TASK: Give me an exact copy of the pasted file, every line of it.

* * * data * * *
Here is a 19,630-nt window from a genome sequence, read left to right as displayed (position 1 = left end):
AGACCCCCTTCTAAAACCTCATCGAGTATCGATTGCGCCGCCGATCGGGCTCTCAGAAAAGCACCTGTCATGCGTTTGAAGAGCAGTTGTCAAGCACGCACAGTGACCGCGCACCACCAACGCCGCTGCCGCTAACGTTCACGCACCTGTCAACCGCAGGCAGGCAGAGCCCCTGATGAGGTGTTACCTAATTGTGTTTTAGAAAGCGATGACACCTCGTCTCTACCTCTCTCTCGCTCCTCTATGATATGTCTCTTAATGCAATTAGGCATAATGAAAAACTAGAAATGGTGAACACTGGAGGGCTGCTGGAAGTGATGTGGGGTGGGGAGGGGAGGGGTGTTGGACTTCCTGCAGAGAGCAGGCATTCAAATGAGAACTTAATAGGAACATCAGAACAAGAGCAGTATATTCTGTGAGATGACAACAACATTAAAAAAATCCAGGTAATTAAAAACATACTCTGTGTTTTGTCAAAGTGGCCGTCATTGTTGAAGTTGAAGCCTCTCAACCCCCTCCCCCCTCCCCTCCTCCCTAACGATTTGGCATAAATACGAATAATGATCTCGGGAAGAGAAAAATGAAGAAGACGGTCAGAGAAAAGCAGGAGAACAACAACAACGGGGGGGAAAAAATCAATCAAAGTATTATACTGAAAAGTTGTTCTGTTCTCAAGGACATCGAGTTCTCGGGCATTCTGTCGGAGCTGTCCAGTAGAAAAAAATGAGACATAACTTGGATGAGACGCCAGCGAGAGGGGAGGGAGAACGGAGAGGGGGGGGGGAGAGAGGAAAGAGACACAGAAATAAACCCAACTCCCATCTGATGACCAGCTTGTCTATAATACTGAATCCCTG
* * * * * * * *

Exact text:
Here is a 19,630-nt window from a genome sequence, read left to right as displayed (position 1 = left end):
AGACCCCCTTCTAAAACCTCATCGAGTATCGATTGCGCCGCCGATCGGGCTCTCAGAAAAGCACCTGTCATGCGTTTGAAGAGCAGTTGTCAAGCACGCACAGTGACCGCGCACCACCAACGCCGCTGCCGCTAACGTTCACGCACCTGTCAACCGCAGGCAGGCAGAGCCCCTGATGAGGTGTTACCTAATTGTGTTTTAGAAAGCGATGACACCTCGTCTCTACCTCTCTCTCGCTCCTCTATGATATGTCTCTTAATGCAATTAGGCATAATGAAAAACTAGAAATGGTGAACACTGGAGGGCTGCTGGAAGTGATGTGGGGTGGGGAGGGGAGGGGTGTTGGACTTCCTGCAGAGAGCAGGCATTCAAATGAGAACTTAATAGGAACATCAGAACAAGAGCAGTATATTCTGTGAGATGACAACAACATTAAAAAAATCCAGGTAATTAAAAACATACTCTGTGTTTTGTCAAAGTGGCCGTCATTGTTGAAGTTGAAGCCTCTCAACCCCCTCCCCCCTCCCCTCCTCCCTAACGATTTGGCATAAATACGAATAATGATCTCGGGAAGAGAAAAATGAAGAAGACGGTCAGAGAAAAGCAGGAGAACAACAACAACGGGGGGGAAAAAATCAATCAAAGTATTATACTGAAAAGTTGTTCTGTTCTCAAGGACATCGAGTTCTCGGGCATTCTGTCGGAGCTGTCCAGTAGAAAAAAATGAGACATAACTTGGATGAGACGCCAGCGAGAGGGGAGGGAGAACGGAGAGGGGGGGGGGAGAGAGGAAAGAGACACAGAAATAAACCCAACTCCCATCTGATGACCAGCTTGTCTATAATACTGAATCCCTG